In the latest bit of tit-for-tat aggression between China and the United States pertaining to China’s contested claims of sovereignty over the entire South China Sea, Chinese government-owned outlets have released a flurry of stories positing that China could sink America’s supercarriers by firing at them with a flurry of hypersonic DF-17 anti-ship missiles. Although these statements are a clear sign of posturing rather than a direct threat, what makes China’s assertions concerning is that they’re probably right.

The Dongfeng-17, or DF-17, is a medium-range missile equipped with a hypersonic glider warhead that both American and Chinese experts agree is all but impossible to defend against using existing missile defense systems employed by the United States—or any other nation for that matter. The incredible velocities attained by these sorts of weapons, which must exceed Mach 5 to be considered hypersonic but can potentially go as fast as Mach 20 or more, make them a threat unlike any faced by warships before. The U.S. Navy has already been hard at work attempting to mitigate the threat posed by these new weapons, but to date, no real solution has been found. Worse, the United States is potentially years behind Chinese and even Russian hypersonic missile development already.

How big a threat is the DF-17?

With an estimated range of between 1,100 and 1,500 miles, the hypersonic DF-17 helps to establish what can be considered an “anti-ship bubble” in the waters off the coast of China. Any American vessel encroaching on that bubble could potentially be targeted. If China opts to place these missile platforms on recently built or claimed islands in the middle of the South China Sea, traveling through what the international community considers international waters could be exceedingly dangerous. China claims that those waters, and nearly the entirety of the South China Sea, belong to them, despite those claims reaching thousands of miles from Chinese shores and abutting areas claimed by multiple other nations.

China’s South China Sea claims shown in red. (Wikimedia Commons)

This anti-ship bubble is of particular import because it extends to the full range of the platform, meaning American carriers may not be able to sail closer than 1,500 miles away from Chinese shores without being at risk. This would effectively neuter America’s carrier-based force-projection capabilities, as even with multiple efforts underway to extend the fuel range of carrier-based aircraft, even best-case (future) scenarios still place carrier sorties at a maximum range of a bit over 700 miles. In other words, American carrier-based aircraft would not have the range to conduct air strikes against China.

The Navy’s F-35C can really only engage targets within around 600 miles of the carrier without mid-air refueling. (Flickr)

By launching eight of these missiles simultaneously, as China suggested, it would be all but impossible to intercept all of the inbound weapons, even if they weren’t traveling at hypersonic speeds. It may also mitigate Chinese concerns about their targeting apparatus, as the chances of a successful hit increase with each additional missile. One hit would likely not be enough to sink the ship, but could certainly compromise its ability to function fully. A half dozen hits may leave the carrier floating, but it’s doubtful it would be launching many sorties.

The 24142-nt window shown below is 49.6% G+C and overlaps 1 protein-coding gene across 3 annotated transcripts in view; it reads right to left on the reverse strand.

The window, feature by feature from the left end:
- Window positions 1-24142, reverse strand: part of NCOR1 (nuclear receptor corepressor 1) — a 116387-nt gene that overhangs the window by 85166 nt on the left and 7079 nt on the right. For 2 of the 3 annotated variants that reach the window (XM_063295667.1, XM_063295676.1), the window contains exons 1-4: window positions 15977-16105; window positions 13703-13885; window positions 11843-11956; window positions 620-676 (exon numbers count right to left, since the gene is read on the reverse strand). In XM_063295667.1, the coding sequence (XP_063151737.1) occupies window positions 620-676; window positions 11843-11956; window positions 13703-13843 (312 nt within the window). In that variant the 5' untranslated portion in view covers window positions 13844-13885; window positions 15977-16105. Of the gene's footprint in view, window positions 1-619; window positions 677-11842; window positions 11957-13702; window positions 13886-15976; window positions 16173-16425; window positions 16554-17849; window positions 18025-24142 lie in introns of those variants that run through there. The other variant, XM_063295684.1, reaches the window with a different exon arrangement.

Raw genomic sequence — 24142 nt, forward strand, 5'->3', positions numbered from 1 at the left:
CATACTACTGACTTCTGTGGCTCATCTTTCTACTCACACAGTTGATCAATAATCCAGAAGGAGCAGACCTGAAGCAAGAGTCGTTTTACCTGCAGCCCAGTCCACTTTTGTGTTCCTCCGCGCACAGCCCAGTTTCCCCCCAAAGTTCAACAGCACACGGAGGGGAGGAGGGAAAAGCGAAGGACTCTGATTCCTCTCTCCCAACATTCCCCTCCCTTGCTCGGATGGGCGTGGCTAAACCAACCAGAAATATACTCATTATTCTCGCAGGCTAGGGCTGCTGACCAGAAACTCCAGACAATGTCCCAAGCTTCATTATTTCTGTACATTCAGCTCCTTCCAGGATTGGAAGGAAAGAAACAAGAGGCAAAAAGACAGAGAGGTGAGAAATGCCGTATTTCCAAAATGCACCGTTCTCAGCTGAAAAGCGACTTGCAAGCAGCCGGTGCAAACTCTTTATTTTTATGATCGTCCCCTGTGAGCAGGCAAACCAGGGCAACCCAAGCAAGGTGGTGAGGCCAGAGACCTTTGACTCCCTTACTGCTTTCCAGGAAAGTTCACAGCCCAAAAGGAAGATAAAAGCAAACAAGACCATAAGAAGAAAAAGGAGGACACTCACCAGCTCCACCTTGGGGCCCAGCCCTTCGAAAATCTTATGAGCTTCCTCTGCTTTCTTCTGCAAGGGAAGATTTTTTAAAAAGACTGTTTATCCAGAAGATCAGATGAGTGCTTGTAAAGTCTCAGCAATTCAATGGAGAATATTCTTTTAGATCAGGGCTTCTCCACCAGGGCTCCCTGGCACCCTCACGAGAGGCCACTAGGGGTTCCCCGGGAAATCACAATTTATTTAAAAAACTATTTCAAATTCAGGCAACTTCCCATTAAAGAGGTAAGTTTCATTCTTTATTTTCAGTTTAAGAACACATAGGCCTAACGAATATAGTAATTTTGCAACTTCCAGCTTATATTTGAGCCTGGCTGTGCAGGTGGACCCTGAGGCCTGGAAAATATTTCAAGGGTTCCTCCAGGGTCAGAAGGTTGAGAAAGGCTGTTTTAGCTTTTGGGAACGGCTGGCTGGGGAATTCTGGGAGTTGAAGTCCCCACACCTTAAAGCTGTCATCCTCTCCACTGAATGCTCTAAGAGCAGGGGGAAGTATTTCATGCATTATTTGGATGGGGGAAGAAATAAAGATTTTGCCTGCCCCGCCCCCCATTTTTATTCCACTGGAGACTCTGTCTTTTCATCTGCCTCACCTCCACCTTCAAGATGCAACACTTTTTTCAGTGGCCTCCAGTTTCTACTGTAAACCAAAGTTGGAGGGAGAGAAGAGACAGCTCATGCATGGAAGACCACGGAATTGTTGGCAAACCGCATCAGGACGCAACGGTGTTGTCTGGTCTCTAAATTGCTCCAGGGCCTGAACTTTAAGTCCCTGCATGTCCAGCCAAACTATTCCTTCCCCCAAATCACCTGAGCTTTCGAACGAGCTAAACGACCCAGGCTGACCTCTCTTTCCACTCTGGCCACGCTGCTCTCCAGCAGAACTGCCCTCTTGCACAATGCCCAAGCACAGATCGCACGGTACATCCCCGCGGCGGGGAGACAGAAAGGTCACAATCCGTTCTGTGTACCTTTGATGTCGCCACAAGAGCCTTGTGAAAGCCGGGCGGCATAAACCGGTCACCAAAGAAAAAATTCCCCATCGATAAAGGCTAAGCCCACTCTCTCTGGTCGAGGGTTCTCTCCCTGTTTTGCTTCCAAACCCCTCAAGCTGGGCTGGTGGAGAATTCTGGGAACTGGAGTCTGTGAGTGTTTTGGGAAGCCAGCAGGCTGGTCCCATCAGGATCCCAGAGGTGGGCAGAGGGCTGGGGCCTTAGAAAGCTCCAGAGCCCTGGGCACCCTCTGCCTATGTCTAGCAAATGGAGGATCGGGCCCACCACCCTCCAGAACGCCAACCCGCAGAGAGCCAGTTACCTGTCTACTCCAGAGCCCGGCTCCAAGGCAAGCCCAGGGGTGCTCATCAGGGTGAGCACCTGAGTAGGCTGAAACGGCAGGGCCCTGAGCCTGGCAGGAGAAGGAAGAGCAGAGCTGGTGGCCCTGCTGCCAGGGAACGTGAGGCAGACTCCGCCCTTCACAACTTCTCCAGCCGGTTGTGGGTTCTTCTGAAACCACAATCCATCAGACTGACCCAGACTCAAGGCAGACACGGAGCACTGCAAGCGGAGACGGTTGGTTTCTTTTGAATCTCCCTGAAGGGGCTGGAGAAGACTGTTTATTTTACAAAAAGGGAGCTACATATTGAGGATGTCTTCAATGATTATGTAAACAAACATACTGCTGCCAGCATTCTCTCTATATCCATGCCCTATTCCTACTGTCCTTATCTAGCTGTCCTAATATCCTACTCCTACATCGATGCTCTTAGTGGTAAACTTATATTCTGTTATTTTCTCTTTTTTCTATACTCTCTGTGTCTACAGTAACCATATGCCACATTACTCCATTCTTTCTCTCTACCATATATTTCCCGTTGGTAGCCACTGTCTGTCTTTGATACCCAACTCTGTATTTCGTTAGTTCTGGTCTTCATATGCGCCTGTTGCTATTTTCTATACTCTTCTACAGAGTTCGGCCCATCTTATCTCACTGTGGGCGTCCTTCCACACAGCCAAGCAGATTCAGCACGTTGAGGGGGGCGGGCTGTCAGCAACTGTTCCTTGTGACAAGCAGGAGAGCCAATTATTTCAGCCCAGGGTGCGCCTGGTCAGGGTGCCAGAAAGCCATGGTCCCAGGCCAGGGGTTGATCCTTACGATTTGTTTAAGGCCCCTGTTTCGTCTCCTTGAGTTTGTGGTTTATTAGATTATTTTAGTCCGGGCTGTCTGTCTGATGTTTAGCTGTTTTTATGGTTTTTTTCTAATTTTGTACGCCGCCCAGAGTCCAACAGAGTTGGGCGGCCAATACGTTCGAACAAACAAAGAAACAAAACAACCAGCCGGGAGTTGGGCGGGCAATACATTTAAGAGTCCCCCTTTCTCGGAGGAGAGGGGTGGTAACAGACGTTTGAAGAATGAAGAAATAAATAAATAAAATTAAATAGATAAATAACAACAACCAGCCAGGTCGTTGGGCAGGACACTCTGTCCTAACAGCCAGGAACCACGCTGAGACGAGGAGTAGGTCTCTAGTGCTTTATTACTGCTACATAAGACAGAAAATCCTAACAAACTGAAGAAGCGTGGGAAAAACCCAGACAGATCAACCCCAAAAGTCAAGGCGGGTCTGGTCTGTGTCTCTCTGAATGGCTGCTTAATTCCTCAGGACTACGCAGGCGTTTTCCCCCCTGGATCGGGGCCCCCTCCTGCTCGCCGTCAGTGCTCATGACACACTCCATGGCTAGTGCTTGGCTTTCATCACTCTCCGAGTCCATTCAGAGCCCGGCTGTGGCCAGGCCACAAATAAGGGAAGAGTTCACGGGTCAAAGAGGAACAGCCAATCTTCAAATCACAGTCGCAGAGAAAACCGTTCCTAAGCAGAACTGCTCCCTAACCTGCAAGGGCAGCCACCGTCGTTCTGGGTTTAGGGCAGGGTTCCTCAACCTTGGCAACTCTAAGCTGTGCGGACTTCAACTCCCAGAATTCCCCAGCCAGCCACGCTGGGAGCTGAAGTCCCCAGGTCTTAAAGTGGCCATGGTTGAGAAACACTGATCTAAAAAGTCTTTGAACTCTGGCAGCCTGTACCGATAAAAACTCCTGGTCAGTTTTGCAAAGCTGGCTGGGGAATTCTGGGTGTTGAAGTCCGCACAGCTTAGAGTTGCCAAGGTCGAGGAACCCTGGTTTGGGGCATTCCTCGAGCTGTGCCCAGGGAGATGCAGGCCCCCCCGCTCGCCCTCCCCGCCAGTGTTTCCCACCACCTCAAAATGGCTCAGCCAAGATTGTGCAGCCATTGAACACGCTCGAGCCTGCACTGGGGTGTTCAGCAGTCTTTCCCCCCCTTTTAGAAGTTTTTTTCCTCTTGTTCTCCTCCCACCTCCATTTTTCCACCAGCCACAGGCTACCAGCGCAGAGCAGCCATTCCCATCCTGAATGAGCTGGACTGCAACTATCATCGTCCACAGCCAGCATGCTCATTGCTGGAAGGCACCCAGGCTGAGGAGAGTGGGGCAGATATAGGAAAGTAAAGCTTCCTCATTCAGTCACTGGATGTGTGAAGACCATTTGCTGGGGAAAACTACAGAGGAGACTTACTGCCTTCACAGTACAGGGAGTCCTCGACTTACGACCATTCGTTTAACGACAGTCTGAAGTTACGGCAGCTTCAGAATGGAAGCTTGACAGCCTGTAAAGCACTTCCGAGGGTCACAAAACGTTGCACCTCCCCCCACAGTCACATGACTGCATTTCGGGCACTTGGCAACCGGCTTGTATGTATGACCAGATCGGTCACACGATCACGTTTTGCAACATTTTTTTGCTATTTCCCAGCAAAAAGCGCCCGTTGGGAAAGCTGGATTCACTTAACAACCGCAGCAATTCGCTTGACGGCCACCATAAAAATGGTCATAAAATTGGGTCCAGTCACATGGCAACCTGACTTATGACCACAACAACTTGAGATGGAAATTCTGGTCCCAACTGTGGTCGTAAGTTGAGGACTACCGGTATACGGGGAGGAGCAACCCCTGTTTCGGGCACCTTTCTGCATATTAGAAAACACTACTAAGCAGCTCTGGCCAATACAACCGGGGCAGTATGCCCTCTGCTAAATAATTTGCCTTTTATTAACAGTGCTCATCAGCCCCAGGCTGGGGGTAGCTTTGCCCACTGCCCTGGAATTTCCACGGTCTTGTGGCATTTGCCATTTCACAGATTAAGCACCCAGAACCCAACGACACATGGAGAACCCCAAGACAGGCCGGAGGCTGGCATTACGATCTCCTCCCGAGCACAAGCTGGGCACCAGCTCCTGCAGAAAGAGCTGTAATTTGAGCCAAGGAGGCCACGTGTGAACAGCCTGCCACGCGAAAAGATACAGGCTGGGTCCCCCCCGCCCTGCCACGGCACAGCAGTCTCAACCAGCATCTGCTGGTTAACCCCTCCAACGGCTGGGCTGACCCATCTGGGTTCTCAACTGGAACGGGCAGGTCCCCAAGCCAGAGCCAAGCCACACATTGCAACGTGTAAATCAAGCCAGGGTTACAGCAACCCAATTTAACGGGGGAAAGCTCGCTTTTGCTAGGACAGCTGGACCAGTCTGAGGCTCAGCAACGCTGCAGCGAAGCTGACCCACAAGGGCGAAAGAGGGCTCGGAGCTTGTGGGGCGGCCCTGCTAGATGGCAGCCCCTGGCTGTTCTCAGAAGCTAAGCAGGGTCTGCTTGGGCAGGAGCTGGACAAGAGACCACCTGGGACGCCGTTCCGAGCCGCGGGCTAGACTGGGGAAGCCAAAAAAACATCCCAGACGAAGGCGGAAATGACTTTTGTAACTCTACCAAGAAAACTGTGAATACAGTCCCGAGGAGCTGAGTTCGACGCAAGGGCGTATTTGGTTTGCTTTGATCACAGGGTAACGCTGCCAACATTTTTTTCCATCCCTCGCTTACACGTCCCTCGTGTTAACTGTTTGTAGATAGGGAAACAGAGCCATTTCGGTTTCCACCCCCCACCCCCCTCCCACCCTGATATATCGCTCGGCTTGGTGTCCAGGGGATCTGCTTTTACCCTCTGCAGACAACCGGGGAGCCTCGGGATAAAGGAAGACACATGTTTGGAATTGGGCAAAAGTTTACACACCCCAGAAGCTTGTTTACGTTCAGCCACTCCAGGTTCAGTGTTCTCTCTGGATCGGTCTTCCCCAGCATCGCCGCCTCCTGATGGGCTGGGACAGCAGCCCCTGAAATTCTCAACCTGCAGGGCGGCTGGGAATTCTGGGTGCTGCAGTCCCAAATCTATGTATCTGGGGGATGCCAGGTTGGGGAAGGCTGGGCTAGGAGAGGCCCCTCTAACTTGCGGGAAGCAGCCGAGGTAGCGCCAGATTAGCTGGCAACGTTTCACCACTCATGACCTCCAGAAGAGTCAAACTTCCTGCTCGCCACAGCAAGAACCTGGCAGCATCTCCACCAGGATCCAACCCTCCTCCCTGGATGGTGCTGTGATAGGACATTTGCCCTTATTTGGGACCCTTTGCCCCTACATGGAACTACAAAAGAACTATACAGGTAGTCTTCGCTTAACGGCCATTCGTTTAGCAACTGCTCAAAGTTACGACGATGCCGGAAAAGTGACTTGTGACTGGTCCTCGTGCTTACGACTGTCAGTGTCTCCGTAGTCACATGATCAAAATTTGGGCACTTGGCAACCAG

What is America doing to mitigate the threat?

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There is an ongoing, multi-faceted initiative to find creative solutions to the hypersonic anti-ship missile threat. The Marine Corps, for instance, has experimented with establishing hasty, austere airstrips inside the anti-ship bubble that could be supplied by heavy-load helicopters. These airstrips would allow F-35Bs (capable of vertical landings and short takeoffs) to land, refuel, and re-arm, then take off again within combat range of Chinese targets. Boeing’s forthcoming Block III upgrades to the Super Hornet include the addition of conformal fuel tanks that will extend the range of the fighters, though still not enough to offset the aforementioned bubble. By adding the MQ-29 drone refueling program, that range may be extended, but it still won’t be enough quite yet.

The carrier-based drone refueler MQ-25 Stingray is expected to enter into service in 2024. (Boeing)

That doesn’t mean the U.S. is down and out. There are a number of other strategies American forces could employ to reduce the threat posed by these platforms. Flying long-distance bombing runs in a stealth aircraft like the B-2 Spirit or forthcoming B-21 Raider could allow the U.S. Air Force to knock out the majority of China’s shore-based anti-ship arsenal ahead of a carrier’s arrival, for instance.

Further, despite the massive proportions of America’s Nimitz- and Ford-class carriers, they still amount to awfully small targets when compared to the vast expanse of the open ocean. Because carriers need to be moving at around 30 knots to launch aircraft, China would be faced with the incredible challenge of hitting a relatively fast-moving target from a significant distance away, at extremely high speeds. Such a feat may not be impossible, but it would require an advanced and fully matured targeting apparatus. A missile fired would not guarantee a hit, even if American defenses can’t intercept it.